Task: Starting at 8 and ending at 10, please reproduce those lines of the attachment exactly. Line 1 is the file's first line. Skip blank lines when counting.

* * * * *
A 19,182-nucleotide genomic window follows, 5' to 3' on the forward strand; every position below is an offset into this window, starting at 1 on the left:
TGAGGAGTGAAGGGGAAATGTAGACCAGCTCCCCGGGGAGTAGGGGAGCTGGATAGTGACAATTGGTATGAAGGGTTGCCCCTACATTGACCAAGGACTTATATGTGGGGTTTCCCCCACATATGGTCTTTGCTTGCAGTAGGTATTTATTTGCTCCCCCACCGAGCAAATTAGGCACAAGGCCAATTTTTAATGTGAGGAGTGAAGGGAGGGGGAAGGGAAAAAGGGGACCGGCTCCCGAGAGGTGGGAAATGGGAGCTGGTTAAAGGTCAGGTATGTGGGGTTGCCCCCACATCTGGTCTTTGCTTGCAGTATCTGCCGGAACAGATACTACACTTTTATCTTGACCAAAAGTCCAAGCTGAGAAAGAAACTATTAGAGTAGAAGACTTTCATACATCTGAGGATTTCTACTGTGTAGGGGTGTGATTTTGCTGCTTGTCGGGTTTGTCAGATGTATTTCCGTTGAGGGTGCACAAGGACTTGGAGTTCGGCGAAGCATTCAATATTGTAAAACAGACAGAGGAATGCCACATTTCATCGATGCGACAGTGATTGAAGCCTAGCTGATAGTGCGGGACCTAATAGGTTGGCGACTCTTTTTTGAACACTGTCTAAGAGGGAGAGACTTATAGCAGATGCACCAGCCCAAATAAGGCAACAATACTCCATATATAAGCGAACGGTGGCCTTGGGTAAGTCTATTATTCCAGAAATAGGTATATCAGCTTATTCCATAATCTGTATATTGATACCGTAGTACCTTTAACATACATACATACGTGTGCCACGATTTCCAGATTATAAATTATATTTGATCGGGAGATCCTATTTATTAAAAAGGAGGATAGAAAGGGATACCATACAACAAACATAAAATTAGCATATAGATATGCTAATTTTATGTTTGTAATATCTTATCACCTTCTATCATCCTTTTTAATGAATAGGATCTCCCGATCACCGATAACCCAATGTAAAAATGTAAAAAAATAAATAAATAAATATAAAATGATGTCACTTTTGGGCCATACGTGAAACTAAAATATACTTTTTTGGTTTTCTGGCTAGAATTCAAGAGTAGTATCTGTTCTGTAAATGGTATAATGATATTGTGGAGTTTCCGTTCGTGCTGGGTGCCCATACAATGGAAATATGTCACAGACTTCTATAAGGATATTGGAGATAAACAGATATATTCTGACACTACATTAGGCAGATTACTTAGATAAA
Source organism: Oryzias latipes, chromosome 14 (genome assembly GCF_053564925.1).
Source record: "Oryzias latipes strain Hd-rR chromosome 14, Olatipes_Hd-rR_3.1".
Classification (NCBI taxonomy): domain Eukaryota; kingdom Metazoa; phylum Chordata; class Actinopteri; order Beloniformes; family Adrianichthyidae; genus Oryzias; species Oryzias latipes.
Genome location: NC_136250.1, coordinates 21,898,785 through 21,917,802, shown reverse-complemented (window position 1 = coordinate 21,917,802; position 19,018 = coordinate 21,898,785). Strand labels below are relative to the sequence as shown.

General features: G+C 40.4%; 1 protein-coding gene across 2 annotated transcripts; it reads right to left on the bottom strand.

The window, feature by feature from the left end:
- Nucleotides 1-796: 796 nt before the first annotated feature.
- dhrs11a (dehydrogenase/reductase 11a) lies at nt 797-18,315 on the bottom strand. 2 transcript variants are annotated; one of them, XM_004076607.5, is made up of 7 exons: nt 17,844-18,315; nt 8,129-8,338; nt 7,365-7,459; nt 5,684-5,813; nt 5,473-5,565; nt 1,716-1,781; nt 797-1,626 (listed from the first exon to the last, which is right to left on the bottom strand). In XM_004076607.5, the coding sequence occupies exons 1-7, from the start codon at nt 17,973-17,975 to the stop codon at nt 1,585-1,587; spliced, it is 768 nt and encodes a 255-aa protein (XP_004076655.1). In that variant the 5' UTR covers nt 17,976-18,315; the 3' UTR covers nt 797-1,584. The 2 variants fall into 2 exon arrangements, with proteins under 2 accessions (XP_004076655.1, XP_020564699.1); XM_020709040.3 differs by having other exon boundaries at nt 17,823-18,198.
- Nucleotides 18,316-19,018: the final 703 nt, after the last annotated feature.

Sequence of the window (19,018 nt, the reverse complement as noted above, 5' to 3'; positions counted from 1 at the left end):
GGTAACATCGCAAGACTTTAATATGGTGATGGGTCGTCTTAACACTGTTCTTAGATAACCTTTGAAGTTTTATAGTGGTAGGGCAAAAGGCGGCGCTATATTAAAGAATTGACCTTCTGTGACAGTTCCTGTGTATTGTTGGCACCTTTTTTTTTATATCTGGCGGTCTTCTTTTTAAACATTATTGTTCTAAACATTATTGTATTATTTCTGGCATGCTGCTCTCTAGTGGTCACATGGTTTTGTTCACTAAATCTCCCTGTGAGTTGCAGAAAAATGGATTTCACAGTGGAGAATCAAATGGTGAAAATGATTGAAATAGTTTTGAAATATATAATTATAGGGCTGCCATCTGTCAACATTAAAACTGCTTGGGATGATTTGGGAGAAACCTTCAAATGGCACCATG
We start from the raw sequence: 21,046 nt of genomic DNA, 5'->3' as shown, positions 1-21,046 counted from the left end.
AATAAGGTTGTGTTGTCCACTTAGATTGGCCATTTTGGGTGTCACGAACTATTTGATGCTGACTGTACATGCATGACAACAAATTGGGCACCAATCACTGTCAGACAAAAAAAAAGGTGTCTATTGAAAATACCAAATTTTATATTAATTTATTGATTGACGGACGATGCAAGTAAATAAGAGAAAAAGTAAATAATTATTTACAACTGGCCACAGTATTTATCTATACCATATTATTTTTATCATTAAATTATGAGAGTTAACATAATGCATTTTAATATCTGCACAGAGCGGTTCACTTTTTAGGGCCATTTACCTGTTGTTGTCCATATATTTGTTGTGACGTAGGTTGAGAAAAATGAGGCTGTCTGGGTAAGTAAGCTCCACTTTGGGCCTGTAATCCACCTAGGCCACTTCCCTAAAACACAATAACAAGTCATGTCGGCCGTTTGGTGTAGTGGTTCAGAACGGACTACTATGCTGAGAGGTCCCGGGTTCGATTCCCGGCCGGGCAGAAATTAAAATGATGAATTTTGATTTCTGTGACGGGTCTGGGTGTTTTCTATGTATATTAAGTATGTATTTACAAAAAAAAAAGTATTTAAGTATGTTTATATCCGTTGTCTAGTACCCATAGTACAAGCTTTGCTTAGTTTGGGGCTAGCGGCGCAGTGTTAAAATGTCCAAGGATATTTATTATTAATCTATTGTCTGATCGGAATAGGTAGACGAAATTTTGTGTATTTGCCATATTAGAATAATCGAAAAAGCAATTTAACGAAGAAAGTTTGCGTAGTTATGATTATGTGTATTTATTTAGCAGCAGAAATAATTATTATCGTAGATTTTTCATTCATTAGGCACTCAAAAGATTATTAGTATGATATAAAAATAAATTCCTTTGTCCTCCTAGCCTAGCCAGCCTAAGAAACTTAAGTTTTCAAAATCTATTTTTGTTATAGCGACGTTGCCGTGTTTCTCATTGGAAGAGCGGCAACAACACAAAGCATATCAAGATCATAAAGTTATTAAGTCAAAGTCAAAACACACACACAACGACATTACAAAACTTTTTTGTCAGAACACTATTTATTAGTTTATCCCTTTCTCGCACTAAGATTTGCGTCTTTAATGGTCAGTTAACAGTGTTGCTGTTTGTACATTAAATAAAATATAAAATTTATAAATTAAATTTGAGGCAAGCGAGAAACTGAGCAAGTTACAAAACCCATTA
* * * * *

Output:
The window, feature by feature from the left end:
- Nucleotides 1-796: 796 nt before the first annotated feature.
- dhrs11a (dehydrogenase/reductase 11a) lies at nt 797-18,315 on the bottom strand. 2 transcript variants are annotated; one of them, XM_004076607.5, is made up of 7 exons: nt 17,844-18,315; nt 8,129-8,338; nt 7,365-7,459; nt 5,684-5,813; nt 5,473-5,565; nt 1,716-1,781; nt 797-1,626 (listed from the first exon to the last, which is right to left on the bottom strand). In XM_004076607.5, the coding sequence occupies exons 1-7, from the start codon at nt 17,973-17,975 to the stop codon at nt 1,585-1,587; spliced, it is 768 nt and encodes a 255-aa protein (XP_004076655.1). In that variant the 5' UTR covers nt 17,976-18,315; the 3' UTR covers nt 797-1,584. The 2 variants fall into 2 exon arrangements, with proteins under 2 accessions (XP_004076655.1, XP_020564699.1); XM_020709040.3 differs by having other exon boundaries at nt 17,823-18,198.